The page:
On 07/12/2011 07:43 PM, Jan Kiszka wrote:
> On 2011-07-12 19:38, Gilles Chanteperdrix wrote:
>> On 07/12/2011 07:34 PM, Jan Kiszka wrote:
>>> On 2011-07-12 19:31, Gilles Chanteperdrix wrote:
>>>> On 07/12/2011 02:57 PM, Jan Kiszka wrote:
>>>>>                   xnlock_put_irqrestore(&nklock, s);
>>>>>                   xnpod_schedule();
>>>>>           }
>>>>> @@ -1036,6 +1043,7 @@ redo:
>>>>>    * to process this signal anyway.
>>>>>    */
>>>>>   if (rthal_current_domain == rthal_root_domain) {
>>>>> +         XENO_BUGON(NUCLEUS, xnthread_test_info(thread, XNATOMIC));
>>>> Misleading dead code again, XNATOMIC is cleared not ten lines above.
>>> Nope, I forgot to remove that line.
>>>>>           if (XENO_DEBUG(NUCLEUS) && (!signal_pending(this_task)
>>>>>               || this_task->state != TASK_RUNNING))
>>>>>                   xnpod_fatal
>>>>> @@ -1044,6 +1052,8 @@ redo:
>>>>>           return -ERESTARTSYS;
>>>>>   }
>>>>> + xnthread_clear_info(thread, XNATOMIC);
>>>> Why this? I find the xnthread_clear_info(XNATOMIC) right at the right
>>>> place at the point it currently is.
>>> Nope. Now we either clear XNATOMIC after successful migration or when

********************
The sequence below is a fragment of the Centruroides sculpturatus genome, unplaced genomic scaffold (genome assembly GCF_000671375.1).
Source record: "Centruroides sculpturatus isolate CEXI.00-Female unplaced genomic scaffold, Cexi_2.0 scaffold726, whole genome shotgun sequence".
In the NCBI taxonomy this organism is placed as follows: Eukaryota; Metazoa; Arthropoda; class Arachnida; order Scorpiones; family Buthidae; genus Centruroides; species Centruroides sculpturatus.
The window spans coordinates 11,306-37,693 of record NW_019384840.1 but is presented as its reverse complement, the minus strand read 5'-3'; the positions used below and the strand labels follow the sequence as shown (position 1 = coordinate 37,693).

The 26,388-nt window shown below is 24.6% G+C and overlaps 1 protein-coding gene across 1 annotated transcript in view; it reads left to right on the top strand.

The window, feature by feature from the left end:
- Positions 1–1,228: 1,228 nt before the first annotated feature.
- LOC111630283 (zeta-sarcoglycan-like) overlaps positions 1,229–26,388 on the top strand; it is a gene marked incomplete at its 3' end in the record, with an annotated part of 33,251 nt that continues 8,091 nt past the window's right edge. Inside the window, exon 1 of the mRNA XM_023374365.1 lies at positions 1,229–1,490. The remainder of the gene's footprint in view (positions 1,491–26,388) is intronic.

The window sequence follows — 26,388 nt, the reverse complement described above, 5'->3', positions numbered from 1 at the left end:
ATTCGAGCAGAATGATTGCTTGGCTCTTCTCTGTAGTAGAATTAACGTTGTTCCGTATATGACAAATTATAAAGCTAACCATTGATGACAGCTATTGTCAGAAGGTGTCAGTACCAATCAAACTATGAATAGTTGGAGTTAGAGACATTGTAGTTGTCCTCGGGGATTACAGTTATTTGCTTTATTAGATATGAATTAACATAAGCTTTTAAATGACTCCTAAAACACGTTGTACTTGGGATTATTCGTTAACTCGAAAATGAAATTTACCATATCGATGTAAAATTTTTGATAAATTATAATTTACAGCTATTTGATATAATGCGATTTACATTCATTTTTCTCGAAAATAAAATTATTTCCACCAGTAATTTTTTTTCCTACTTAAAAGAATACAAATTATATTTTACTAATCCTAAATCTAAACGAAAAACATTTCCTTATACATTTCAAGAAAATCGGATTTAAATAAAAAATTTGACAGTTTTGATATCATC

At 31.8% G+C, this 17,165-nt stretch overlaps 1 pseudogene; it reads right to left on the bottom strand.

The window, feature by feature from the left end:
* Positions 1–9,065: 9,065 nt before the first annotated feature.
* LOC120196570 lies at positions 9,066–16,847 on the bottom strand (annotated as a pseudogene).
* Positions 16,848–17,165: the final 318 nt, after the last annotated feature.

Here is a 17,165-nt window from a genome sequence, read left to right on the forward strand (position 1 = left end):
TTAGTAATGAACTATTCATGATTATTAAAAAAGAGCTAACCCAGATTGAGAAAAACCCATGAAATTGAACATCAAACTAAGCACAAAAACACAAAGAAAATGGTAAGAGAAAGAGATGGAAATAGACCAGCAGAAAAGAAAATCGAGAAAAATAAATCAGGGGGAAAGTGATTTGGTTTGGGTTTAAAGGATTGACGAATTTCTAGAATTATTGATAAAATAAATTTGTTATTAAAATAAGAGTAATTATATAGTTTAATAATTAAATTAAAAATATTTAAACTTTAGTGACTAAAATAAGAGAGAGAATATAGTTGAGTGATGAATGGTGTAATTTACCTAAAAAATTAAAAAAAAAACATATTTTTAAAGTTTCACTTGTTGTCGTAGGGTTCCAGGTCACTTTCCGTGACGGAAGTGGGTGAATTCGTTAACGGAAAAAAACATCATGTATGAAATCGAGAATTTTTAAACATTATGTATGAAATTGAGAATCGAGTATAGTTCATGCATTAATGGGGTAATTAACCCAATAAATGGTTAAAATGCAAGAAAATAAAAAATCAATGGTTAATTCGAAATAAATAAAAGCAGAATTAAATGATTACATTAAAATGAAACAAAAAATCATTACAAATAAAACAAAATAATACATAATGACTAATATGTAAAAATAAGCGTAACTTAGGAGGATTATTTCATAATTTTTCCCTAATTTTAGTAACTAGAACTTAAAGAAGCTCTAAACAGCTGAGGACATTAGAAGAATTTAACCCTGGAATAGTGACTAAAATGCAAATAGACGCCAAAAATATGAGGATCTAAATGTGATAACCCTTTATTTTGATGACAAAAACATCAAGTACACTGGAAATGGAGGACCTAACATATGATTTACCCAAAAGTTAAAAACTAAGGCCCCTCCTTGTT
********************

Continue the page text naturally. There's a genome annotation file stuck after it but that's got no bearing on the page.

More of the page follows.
>>> the signal is about to be sent (ie. in the hook). That way we can test
>>> more reliably (TM) in the gatekeeper if the thread can be migrated.
>> Ok for adding the XNATOMIC test, because it improves the robustness, but
>> why changing the way XNATOMIC is set and clear? Chances of breaking
>> thing while changing code in this area are really high...
> The current code is (most probably) broken as it does not properly
> synchronizes the gatekeeper against a signaled and "runaway" target
> Linux task.
> We need an indication if a Linux signal will (or already has) woken up
> the to-be-migrated task. That task may have continued over its context,
> potentially on a different CPU. Providing this indication is the purpose
> of changing where XNATOMIC is cleared.

What about synchronizing with the gatekeeper with a semaphore, as done
in the first patch you sent, but doing it in xnshadow_harden, as soon as
we detect that we are not back from schedule in primary mode? It seems
it would avoid any further issue, as we would then be guaranteed that
the thread could not switch to TASK_INTERRUPTIBLE again before the
gatekeeper is finished.

What worries me is the comment in xnshadow_harden:

         * gatekeeper sent us to primary mode. Since
         * TASK_UNINTERRUPTIBLE is unavailable to us without wrecking
         * the runqueue's count of uniniterruptible tasks, we just
         * notice the issue and gracefully fail; the caller will have
         * to process this signal anyway.

Does this mean that we can not switch to TASK_UNINTERRUPTIBLE at this
point? Or simply that TASK_UNINTERRUPTIBLE is not available for the
business of xnshadow_harden?


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